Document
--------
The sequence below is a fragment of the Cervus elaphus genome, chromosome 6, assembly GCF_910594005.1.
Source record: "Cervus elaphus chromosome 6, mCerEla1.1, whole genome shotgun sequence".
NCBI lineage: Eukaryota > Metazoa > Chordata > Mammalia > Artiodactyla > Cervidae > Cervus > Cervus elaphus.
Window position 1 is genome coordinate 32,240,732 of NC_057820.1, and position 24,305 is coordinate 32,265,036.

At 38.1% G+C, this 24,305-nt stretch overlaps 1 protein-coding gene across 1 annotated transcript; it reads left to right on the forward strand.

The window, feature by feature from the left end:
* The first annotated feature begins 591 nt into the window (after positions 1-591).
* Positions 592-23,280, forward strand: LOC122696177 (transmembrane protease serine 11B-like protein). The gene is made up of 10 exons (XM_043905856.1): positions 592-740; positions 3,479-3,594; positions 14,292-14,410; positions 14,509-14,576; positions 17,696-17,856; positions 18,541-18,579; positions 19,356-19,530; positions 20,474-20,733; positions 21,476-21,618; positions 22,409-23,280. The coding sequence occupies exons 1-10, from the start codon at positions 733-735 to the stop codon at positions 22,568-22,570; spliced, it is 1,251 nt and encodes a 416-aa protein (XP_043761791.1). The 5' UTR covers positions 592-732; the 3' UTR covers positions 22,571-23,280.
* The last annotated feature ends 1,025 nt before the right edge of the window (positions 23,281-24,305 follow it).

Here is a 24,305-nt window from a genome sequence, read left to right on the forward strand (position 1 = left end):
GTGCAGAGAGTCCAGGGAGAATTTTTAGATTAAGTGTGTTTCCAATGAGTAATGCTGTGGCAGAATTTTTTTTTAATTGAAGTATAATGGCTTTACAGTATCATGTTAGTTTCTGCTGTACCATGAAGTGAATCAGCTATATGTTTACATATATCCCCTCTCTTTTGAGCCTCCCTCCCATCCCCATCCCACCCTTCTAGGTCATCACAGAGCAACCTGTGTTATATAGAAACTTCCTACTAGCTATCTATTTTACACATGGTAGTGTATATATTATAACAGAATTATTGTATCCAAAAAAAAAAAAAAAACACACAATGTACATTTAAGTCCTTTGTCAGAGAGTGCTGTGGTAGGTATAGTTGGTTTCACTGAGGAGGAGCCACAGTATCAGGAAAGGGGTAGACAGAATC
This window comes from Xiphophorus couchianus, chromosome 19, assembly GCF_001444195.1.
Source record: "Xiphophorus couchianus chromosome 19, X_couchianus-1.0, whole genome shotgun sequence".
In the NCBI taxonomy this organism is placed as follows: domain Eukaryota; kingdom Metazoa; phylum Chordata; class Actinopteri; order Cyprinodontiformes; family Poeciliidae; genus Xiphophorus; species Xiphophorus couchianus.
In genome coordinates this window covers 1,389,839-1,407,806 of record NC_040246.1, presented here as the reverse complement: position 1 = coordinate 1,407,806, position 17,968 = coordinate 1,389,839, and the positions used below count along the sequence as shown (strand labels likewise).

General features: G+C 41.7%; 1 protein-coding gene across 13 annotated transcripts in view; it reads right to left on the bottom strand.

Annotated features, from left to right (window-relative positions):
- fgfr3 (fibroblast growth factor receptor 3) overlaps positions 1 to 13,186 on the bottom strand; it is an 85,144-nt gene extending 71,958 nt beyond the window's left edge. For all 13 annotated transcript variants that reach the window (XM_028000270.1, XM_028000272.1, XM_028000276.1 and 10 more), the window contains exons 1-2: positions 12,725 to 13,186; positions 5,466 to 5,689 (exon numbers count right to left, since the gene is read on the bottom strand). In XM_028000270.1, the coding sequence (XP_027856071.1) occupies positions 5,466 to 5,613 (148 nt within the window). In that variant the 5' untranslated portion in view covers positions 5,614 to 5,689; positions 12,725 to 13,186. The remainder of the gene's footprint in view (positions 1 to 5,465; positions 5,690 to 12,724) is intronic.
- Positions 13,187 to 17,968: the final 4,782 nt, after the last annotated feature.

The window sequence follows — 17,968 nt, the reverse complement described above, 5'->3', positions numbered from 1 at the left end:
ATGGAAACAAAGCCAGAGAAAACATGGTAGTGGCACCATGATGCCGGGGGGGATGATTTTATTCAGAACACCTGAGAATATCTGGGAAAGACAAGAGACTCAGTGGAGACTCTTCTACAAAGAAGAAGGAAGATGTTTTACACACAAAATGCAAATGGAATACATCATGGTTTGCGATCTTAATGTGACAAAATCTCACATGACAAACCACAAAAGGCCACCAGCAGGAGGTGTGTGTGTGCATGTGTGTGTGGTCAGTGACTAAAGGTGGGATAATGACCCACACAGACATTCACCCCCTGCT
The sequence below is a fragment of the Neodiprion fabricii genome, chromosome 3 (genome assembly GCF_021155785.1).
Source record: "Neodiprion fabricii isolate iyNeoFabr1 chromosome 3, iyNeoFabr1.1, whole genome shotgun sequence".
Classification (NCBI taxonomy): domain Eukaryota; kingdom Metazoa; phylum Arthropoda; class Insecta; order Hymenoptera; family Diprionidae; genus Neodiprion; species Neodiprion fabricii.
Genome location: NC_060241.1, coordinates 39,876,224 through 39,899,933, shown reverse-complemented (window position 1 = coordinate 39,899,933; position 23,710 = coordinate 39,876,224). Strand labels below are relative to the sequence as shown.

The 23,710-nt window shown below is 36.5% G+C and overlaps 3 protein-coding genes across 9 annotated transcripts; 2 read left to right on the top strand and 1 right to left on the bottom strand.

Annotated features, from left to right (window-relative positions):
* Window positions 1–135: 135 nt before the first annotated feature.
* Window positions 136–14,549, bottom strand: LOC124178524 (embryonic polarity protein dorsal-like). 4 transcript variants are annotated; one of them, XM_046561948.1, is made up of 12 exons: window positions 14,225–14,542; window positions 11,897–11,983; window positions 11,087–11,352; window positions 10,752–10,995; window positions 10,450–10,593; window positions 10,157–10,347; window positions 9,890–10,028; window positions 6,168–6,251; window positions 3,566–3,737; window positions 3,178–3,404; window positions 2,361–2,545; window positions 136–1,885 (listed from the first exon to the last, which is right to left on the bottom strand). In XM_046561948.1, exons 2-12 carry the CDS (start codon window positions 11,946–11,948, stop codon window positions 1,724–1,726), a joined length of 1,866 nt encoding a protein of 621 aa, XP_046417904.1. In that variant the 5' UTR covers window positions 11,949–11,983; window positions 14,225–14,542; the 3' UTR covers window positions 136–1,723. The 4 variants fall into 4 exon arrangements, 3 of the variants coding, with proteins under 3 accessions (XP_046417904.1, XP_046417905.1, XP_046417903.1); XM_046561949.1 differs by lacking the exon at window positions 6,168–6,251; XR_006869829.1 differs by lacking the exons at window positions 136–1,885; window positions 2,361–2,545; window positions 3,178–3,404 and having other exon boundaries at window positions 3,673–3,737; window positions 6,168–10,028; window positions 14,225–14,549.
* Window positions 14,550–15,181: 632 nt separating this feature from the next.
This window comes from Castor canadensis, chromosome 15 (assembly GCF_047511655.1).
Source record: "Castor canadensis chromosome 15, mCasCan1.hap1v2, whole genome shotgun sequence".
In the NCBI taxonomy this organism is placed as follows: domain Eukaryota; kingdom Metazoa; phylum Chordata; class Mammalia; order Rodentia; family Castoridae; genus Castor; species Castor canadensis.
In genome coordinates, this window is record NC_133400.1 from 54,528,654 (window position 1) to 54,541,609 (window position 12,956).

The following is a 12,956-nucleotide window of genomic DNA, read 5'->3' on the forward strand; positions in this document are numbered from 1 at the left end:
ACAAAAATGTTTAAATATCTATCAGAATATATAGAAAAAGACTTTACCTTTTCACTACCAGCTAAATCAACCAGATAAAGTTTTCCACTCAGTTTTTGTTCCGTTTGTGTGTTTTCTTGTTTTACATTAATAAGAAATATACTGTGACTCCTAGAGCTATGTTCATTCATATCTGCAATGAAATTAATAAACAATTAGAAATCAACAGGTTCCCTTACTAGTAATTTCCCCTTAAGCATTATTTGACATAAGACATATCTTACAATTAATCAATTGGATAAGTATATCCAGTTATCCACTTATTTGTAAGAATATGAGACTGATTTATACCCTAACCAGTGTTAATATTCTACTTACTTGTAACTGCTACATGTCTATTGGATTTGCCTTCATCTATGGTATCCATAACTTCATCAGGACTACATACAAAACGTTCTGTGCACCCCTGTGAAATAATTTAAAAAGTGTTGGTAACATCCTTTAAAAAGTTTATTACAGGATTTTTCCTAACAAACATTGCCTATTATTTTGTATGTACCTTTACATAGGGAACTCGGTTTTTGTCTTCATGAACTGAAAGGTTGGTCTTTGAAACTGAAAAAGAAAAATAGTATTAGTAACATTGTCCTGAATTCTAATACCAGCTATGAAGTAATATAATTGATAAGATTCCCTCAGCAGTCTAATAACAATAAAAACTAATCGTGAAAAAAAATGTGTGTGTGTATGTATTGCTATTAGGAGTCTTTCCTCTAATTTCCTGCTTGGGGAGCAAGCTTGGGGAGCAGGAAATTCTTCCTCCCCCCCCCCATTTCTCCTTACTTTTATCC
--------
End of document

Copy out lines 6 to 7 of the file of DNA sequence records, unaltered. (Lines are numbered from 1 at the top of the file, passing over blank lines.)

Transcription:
The window, feature by feature from the left end:
* The first annotated feature begins 591 nt into the window (after positions 1-591).